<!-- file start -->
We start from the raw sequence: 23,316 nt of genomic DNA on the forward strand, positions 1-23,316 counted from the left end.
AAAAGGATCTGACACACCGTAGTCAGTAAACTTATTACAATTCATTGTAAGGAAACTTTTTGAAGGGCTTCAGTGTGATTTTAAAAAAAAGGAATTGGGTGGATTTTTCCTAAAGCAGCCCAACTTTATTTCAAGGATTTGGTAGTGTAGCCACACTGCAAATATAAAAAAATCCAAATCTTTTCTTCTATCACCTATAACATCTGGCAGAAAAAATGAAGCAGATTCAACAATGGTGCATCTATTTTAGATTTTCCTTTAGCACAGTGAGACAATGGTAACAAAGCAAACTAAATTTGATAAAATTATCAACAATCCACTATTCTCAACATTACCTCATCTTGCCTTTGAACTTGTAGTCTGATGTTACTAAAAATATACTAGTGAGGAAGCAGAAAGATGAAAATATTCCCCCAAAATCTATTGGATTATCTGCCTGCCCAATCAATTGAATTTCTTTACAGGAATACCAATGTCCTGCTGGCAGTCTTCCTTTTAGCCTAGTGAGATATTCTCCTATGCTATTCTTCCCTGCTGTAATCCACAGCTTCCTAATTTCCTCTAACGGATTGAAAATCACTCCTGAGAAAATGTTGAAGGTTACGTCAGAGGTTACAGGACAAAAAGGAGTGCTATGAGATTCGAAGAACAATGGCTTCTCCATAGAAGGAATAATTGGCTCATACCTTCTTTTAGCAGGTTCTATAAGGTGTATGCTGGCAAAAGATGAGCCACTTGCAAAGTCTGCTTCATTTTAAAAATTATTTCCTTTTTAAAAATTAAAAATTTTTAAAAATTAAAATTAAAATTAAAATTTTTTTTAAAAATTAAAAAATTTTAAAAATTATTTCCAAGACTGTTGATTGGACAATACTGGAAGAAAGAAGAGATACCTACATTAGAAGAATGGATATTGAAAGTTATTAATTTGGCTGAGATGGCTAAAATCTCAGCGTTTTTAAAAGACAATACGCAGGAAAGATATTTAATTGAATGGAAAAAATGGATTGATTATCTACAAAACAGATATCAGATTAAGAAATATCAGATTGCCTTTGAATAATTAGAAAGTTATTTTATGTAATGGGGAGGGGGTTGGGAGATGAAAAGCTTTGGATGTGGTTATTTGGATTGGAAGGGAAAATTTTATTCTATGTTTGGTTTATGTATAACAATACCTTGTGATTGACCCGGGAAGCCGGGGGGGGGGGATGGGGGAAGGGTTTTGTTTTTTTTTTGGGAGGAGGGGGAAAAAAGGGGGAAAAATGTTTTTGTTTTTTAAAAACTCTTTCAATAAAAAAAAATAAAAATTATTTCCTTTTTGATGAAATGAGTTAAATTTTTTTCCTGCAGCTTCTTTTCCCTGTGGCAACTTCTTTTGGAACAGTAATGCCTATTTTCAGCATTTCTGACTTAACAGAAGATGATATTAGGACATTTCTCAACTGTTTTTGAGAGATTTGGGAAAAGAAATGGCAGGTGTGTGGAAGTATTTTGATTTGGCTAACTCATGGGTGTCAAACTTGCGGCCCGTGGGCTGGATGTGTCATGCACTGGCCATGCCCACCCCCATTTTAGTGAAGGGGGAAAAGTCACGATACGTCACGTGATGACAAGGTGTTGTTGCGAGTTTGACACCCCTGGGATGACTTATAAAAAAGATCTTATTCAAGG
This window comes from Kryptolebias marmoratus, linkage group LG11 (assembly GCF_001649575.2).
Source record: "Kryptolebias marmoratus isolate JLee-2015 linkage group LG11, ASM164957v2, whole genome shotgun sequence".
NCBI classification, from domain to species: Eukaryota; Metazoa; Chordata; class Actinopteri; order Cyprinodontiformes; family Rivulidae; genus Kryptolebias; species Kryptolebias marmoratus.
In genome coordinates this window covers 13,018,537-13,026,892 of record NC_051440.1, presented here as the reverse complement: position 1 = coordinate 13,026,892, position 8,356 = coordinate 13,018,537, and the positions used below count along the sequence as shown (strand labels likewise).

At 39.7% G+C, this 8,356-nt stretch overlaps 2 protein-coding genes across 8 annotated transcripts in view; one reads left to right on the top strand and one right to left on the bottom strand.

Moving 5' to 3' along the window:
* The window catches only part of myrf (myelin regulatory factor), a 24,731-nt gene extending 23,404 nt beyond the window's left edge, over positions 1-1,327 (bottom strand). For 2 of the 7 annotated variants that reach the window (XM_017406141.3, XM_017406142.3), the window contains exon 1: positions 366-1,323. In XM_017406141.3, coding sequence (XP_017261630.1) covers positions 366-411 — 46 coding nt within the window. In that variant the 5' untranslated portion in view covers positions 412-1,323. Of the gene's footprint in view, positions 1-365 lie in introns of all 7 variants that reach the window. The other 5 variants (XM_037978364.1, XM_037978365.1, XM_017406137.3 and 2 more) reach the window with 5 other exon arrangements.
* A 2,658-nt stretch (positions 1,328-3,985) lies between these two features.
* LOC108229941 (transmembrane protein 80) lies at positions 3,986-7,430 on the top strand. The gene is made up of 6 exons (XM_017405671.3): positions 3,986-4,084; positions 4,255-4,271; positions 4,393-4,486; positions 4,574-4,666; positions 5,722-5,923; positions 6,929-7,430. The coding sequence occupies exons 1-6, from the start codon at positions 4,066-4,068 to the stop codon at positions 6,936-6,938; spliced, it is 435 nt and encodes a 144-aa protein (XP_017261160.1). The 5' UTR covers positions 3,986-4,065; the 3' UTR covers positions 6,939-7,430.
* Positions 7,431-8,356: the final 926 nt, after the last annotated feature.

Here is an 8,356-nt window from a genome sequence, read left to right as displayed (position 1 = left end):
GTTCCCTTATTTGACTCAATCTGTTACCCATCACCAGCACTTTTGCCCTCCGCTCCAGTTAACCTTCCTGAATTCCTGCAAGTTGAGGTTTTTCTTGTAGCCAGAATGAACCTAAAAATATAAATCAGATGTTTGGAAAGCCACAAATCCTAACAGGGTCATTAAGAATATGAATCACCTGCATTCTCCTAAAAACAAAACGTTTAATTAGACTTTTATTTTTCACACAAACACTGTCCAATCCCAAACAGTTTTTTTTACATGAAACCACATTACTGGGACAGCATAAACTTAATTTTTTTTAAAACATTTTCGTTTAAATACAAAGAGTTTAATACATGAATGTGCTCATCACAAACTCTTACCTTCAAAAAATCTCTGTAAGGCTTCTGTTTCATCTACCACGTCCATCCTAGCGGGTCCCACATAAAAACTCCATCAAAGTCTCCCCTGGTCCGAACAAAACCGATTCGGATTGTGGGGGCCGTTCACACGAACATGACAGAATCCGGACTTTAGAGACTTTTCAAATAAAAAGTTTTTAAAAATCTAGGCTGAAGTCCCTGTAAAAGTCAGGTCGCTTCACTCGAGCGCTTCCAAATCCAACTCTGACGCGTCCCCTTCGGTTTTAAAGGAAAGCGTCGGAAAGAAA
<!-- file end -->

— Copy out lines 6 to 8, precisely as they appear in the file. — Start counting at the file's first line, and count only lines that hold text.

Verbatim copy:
In genome coordinates this window covers 13,018,537-13,026,892 of record NC_051440.1, presented here as the reverse complement: position 1 = coordinate 13,026,892, position 8,356 = coordinate 13,018,537, and the positions used below count along the sequence as shown (strand labels likewise).

At 39.7% G+C, this 8,356-nt stretch overlaps 2 protein-coding genes across 8 annotated transcripts in view; one reads left to right on the top strand and one right to left on the bottom strand.

Moving 5' to 3' along the window: